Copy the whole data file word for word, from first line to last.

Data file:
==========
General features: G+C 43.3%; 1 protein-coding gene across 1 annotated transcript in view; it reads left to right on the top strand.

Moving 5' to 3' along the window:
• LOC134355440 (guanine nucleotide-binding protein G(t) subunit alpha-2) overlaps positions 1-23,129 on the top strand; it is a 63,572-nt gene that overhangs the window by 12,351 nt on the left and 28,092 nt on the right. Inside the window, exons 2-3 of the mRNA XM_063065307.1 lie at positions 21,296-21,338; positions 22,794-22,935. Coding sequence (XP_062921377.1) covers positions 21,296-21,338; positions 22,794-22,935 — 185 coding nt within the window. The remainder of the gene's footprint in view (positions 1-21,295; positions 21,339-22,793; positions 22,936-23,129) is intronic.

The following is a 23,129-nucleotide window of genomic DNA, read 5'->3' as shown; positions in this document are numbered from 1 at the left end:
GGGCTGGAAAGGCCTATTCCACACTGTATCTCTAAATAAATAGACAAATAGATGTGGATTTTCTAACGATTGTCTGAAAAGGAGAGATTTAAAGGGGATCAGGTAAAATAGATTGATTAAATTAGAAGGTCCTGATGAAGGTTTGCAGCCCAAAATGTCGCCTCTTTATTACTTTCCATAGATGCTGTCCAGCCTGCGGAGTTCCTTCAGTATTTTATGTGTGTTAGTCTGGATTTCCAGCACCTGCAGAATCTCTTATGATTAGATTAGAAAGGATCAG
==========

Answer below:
General features: G+C 43.3%; 1 protein-coding gene across 1 annotated transcript in view; it reads left to right on the top strand.

Moving 5' to 3' along the window:
• LOC134355440 (guanine nucleotide-binding protein G(t) subunit alpha-2) overlaps positions 1-23,129 on the top strand; it is a 63,572-nt gene that overhangs the window by 12,351 nt on the left and 28,092 nt on the right. Inside the window, exons 2-3 of the mRNA XM_063065307.1 lie at positions 21,296-21,338; positions 22,794-22,935. Coding sequence (XP_062921377.1) covers positions 21,296-21,338; positions 22,794-22,935 — 185 coding nt within the window. The remainder of the gene's footprint in view (positions 1-21,295; positions 21,339-22,793; positions 22,936-23,129) is intronic.

The following is a 23,129-nucleotide window of genomic DNA, read 5'->3' as shown; positions in this document are numbered from 1 at the left end:
GGGCTGGAAAGGCCTATTCCACACTGTATCTCTAAATAAATAGACAAATAGATGTGGATTTTCTAACGATTGTCTGAAAAGGAGAGATTTAAAGGGGATCAGGTAAAATAGATTGATTAAATTAGAAGGTCCTGATGAAGGTTTGCAGCCCAAAATGTCGCCTCTTTATTACTTTCCATAGATGCTGTCCAGCCTGCGGAGTTCCTTCAGTATTTTATGTGTGTTAGTCTGGATTTCCAGCACCTGCAGAATCTCTTATGATTAGATTAGAAAGGATCAG